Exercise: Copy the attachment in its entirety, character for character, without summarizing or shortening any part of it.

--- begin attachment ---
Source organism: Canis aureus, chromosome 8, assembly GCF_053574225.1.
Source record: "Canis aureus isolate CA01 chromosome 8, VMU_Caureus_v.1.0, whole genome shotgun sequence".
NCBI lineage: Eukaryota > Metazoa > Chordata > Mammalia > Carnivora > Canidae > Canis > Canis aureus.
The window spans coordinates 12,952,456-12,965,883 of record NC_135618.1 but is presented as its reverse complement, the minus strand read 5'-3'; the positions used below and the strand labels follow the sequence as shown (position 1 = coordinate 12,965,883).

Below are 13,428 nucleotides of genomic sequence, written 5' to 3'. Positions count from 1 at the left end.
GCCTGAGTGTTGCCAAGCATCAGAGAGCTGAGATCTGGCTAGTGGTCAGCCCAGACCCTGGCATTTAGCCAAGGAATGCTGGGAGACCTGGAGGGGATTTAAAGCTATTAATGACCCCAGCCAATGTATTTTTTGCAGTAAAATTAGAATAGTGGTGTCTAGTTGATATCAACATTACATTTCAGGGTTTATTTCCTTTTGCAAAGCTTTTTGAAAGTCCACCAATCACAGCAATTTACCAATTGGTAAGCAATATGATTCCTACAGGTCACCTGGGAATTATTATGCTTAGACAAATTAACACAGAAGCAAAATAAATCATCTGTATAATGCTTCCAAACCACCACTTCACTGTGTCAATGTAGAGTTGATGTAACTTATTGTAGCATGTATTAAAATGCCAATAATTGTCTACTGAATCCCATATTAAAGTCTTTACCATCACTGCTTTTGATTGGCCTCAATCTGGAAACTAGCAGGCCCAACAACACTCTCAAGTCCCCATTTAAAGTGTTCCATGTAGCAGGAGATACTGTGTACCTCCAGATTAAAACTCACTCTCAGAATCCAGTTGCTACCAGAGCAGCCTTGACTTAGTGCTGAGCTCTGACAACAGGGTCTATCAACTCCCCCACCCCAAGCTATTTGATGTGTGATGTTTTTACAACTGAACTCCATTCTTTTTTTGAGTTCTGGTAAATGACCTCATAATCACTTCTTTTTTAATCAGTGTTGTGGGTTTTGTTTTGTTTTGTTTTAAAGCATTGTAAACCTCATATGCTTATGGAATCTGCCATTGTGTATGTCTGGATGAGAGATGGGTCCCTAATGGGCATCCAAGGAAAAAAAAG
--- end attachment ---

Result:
Source organism: Canis aureus, chromosome 8, assembly GCF_053574225.1.
Source record: "Canis aureus isolate CA01 chromosome 8, VMU_Caureus_v.1.0, whole genome shotgun sequence".
NCBI lineage: Eukaryota > Metazoa > Chordata > Mammalia > Carnivora > Canidae > Canis > Canis aureus.
The window spans coordinates 12,952,456-12,965,883 of record NC_135618.1 but is presented as its reverse complement, the minus strand read 5'-3'; the positions used below and the strand labels follow the sequence as shown (position 1 = coordinate 12,965,883).

Below are 13,428 nucleotides of genomic sequence, written 5' to 3'. Positions count from 1 at the left end.
GCCTGAGTGTTGCCAAGCATCAGAGAGCTGAGATCTGGCTAGTGGTCAGCCCAGACCCTGGCATTTAGCCAAGGAATGCTGGGAGACCTGGAGGGGATTTAAAGCTATTAATGACCCCAGCCAATGTATTTTTTGCAGTAAAATTAGAATAGTGGTGTCTAGTTGATATCAACATTACATTTCAGGGTTTATTTCCTTTTGCAAAGCTTTTTGAAAGTCCACCAATCACAGCAATTTACCAATTGGTAAGCAATATGATTCCTACAGGTCACCTGGGAATTATTATGCTTAGACAAATTAACACAGAAGCAAAATAAATCATCTGTATAATGCTTCCAAACCACCACTTCACTGTGTCAATGTAGAGTTGATGTAACTTATTGTAGCATGTATTAAAATGCCAATAATTGTCTACTGAATCCCATATTAAAGTCTTTACCATCACTGCTTTTGATTGGCCTCAATCTGGAAACTAGCAGGCCCAACAACACTCTCAAGTCCCCATTTAAAGTGTTCCATGTAGCAGGAGATACTGTGTACCTCCAGATTAAAACTCACTCTCAGAATCCAGTTGCTACCAGAGCAGCCTTGACTTAGTGCTGAGCTCTGACAACAGGGTCTATCAACTCCCCCACCCCAAGCTATTTGATGTGTGATGTTTTTACAACTGAACTCCATTCTTTTTTTGAGTTCTGGTAAATGACCTCATAATCACTTCTTTTTTAATCAGTGTTGTGGGTTTTGTTTTGTTTTGTTTTAAAGCATTGTAAACCTCATATGCTTATGGAATCTGCCATTGTGTATGTCTGGATGAGAGATGGGTCCCTAATGGGCATCCAAGGAAAAAAAAG